Periocular carboplatin injections are currently being
evaluated as an adjunct to intravenous chemotherapy in
Residual or recurrent intravitreal and subretinal seeds
following chemotherapy and local treatments usually
require external beam radiation therapy if the eye is to be
Pretreatment appearance of
macular retinoblastoma. (B)
Same lesion after two cycles of
chemotherapy using vincristine,
etoposide, and carboplatin.
Enucleation remains an important therapeutic option for this
Children who have unilateral advanced intraocular disease.
Enucleation is sometimes recommended for both eyes in
children who have bilateral far-advanced disease not amenable
to any eye-preserving therapy and for the more severely affected
eye in markedly asymmetrical bilateral cases.
If enucleation is performed, the ophthalmic surgeon should
attempt to obtain a long section of the optic nerve during surgery.
The principal route of exit of tumor cells from the
eye is along the optic nerve. Prior pathological
studies have shown that enucleation is usually
curative in retinoblastoma if an optic nerve section
longer than 5 mm is obtained with the globe. If
possible, the ophthalmic surgeon should attempt
to obtain an optic
nerve section 10–15 mm long in every case.
Insertion of an orbital implant at the time of
enucleation appears to be appropriate except
when there is a strong likelihood of residual tumor
in the orbit..
SPECIAL CONSIDERATIONS FOR
A Minimal manipulation
B Avoid perforation of the eye
C Harvest long >15 mm optic nerve stump
D inspect the enucleated eye for macroscopic
extraocular extension & optic nerve involvement
E Harvest fresh tissue for genetic studies
F Place a primary implant
G Avoid biointegrated implant if postoperative
radiotherapy is necessary
Promotes orbital growth
Provides better cosmesis
Enhances prosthesis motility
Non integrated(PMMA/ silicon)
Bio integrated(hydroxyapatite/porous polyethylene)
Avoided if post operative adjuvant RT is necessary
Implant vascularisation compromised by RT
EXTERNAL BEAM RADIOTHERAPY
Most commonly employed regional eye-preserving
therapy for this disease was external beam radiation
Using a linear accelerator in a hospital radiation therapy
Standard target doses of radiation to the eye and orbit
are in the range of 40–50 Gy given in multiple fractions
of 150–200 cGy over 4–5 weeks.
External beam radiation therapy results in highly effective
regression of vascularized retinal tumors.
Tumor regression have been identified.
Type I-Calcific avascular mound Type II-prominent
calcification gray-tan fish flesh appearance
One or more tumors which involve optic disc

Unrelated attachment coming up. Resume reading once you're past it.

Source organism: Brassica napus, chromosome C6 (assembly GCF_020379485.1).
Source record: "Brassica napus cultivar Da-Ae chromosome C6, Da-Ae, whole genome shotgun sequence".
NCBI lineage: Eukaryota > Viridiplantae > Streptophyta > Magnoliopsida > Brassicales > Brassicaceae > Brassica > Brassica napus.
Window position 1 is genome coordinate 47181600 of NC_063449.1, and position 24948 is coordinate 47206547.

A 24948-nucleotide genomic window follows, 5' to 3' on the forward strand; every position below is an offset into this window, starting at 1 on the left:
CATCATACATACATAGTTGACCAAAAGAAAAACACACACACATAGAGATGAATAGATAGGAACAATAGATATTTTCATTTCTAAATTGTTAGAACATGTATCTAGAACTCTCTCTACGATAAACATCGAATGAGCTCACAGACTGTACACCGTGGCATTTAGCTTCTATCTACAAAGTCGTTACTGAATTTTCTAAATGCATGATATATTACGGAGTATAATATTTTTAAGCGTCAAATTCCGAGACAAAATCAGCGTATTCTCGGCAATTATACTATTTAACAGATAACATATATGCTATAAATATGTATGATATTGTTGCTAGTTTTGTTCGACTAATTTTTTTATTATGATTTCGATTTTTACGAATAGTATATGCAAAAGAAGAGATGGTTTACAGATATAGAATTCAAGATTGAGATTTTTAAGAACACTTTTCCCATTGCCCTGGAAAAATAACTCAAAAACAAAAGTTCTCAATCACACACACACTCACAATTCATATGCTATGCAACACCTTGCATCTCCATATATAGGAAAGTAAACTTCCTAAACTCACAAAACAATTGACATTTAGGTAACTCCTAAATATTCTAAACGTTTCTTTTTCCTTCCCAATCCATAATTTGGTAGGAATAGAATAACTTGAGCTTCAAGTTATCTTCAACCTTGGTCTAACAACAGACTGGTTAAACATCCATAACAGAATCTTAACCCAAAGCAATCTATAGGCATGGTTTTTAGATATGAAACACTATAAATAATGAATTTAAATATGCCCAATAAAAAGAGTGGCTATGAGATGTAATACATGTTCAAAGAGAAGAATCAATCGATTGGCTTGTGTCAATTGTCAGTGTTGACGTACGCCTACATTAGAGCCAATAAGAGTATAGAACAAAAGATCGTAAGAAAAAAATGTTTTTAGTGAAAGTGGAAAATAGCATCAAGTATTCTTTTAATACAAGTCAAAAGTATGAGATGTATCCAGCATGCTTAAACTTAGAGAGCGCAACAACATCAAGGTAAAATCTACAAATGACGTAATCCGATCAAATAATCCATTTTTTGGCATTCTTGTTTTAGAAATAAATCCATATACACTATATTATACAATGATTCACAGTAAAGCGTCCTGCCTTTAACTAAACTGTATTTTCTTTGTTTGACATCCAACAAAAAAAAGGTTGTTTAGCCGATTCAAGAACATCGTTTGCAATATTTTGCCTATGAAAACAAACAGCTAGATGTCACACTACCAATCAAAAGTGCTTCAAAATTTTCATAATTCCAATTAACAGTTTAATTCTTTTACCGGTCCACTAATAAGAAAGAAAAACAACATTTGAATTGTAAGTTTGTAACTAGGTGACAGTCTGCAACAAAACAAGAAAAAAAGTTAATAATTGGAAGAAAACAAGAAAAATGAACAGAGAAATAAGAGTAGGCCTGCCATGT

Diffuse vitreal/subretinal seeding
Prior chemo/local therapy has failed
Vitreous seeds do not respond well-relatively
SIDE EFFECTS OF EBRT
Cataract-PSCC (6 months after radiation)
Orbital bone growth arrest
Non retinoblastoma malignancies
PLAQUE RADIATION THERAPY
Large but localized in the presence of limited
localized vitreous seeding & does not involve optic
Plaque radiation therapy -surgical implantation of a
radioactive device (eye plaque) of appropriate size
and strength on the sclera overlying the intraocular
Plaque in place for a sufficient period of time (usually
2–5 days) to provide a predetermined radiation dose
to the apex of the tumor, and subsequent surgical
removal of the plaque.
The principal isotopes used in radioactive eye
plaques at present are iodine-125 and ruthenium-
Target dose of 40–45 Gy to the tumor apex is
generally employed. As a result of the physical
dose-distribution -,the base of the tumor always
receives a substantially >apex.
Orbital tissue –layer of metal on outer surface shields
the emission in that direction
<16mm basal diameter, < 8 mm thickness
Notched plaque to protect optic nerve
Sutured to sclera, left in situ-36-72hrs
In photocoagulation, an argon green laser-
instantaneous pronounced whitening of the target
An indirect ophthalmoscope delivery system and
relatively long exposure durations (1 second or
more up to a continuous exposure).
Ophthalmologist first creates an intense confluent
white chorioretinal coagulation approximately 1–2
mm wide entirely around the retinal tumor.
Supplementally treats any feeding retinal blood
vessels until they appear to be occluded.
Treats the tumor directly until it also appears
homogeneously and intensely white.
Transient serous RD
Retinal vascular occlusion
Pre retinal fibrosis
Large xisual field defect major complication
CI-active chemoreduction-restricts blood supply so
reduces concentration of chemotherapeutic agent
TRANS PUPILLARY THERMOTHERAPY
Infrared laser beam 810nm
Larger spot size 2-3mm
Till dull white discolouration is produced
Overlapping spots till homogenous
Tumor-replaced by chorioretinal atrophy-end point
Follow up 2-4 weeks
Extra macular or extrapapillary tumors
Trans-scleral cryotherapy is an obliterative focal
treatment -destroys targeted intraocular tissues by
means of freezing
Insulated retinal cryoprobe to indent the sclera
overlying the tumor and indirect ophthalmo-scopy to
monitor the position of the indentation in the fundus.
Once the probe tip is positioned at the site of a
retinal tumor, the ophthalmologist activates the probe
to begin freezing.
The ice ball that forms -encompass the entire tumor (if the
tumor is small) or a portion of the tumor (if the tumor is larger)
and extend into the overlying vitreous.
The probe is then deactivated, and the ice ball is allowed to
This cycle is repeated once (double freeze-thaw method) or
twice (triple freeze-thaw method) at each site. If the tumor is
larger than can be encompassed entirely by a single freeze,
Repeated every 2-4 weeks
Cryo-applied 2-3 hours prior to chemo-increases delivery of
drug across BRB